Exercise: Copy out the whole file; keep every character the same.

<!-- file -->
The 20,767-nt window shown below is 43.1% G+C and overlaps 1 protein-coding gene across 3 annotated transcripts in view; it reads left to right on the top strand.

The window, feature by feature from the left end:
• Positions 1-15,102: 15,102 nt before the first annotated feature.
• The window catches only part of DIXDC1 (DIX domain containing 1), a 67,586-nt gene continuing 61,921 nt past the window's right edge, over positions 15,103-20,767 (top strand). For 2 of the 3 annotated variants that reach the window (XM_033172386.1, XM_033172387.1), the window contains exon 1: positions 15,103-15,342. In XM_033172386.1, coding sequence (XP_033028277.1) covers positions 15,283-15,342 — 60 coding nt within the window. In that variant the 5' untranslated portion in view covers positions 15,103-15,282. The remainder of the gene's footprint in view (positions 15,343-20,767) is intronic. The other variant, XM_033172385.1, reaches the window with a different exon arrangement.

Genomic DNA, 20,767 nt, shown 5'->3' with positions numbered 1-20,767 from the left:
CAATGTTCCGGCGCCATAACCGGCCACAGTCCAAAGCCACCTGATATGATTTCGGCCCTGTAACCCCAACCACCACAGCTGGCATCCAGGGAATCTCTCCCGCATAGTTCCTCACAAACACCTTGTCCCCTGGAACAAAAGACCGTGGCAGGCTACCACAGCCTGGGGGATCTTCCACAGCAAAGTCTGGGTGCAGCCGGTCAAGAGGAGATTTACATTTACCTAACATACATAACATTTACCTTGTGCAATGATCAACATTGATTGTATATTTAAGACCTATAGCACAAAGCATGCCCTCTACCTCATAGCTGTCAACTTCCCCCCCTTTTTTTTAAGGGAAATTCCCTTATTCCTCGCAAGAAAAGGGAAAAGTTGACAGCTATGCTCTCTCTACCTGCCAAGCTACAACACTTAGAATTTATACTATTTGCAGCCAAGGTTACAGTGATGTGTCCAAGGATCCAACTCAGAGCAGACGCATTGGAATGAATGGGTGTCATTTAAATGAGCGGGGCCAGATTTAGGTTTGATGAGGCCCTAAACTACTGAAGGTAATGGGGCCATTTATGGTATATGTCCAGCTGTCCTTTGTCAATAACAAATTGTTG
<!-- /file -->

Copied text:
The 20,767-nt window shown below is 43.1% G+C and overlaps 1 protein-coding gene across 3 annotated transcripts in view; it reads left to right on the top strand.

The window, feature by feature from the left end:
• Positions 1-15,102: 15,102 nt before the first annotated feature.
• The window catches only part of DIXDC1 (DIX domain containing 1), a 67,586-nt gene continuing 61,921 nt past the window's right edge, over positions 15,103-20,767 (top strand). For 2 of the 3 annotated variants that reach the window (XM_033172386.1, XM_033172387.1), the window contains exon 1: positions 15,103-15,342. In XM_033172386.1, coding sequence (XP_033028277.1) covers positions 15,283-15,342 — 60 coding nt within the window. In that variant the 5' untranslated portion in view covers positions 15,103-15,282. The remainder of the gene's footprint in view (positions 15,343-20,767) is intronic. The other variant, XM_033172385.1, reaches the window with a different exon arrangement.

Genomic DNA, 20,767 nt, shown 5'->3' with positions numbered 1-20,767 from the left:
CAATGTTCCGGCGCCATAACCGGCCACAGTCCAAAGCCACCTGATATGATTTCGGCCCTGTAACCCCAACCACCACAGCTGGCATCCAGGGAATCTCTCCCGCATAGTTCCTCACAAACACCTTGTCCCCTGGAACAAAAGACCGTGGCAGGCTACCACAGCCTGGGGGATCTTCCACAGCAAAGTCTGGGTGCAGCCGGTCAAGAGGAGATTTACATTTACCTAACATACATAACATTTACCTTGTGCAATGATCAACATTGATTGTATATTTAAGACCTATAGCACAAAGCATGCCCTCTACCTCATAGCTGTCAACTTCCCCCCCTTTTTTTTAAGGGAAATTCCCTTATTCCTCGCAAGAAAAGGGAAAAGTTGACAGCTATGCTCTCTCTACCTGCCAAGCTACAACACTTAGAATTTATACTATTTGCAGCCAAGGTTACAGTGATGTGTCCAAGGATCCAACTCAGAGCAGACGCATTGGAATGAATGGGTGTCATTTAAATGAGCGGGGCCAGATTTAGGTTTGATGAGGCCCTAAACTACTGAAGGTAATGGGGCCATTTATGGTATATGTCCAGCTGTCCTTTGTCAATAACAAATTGTTG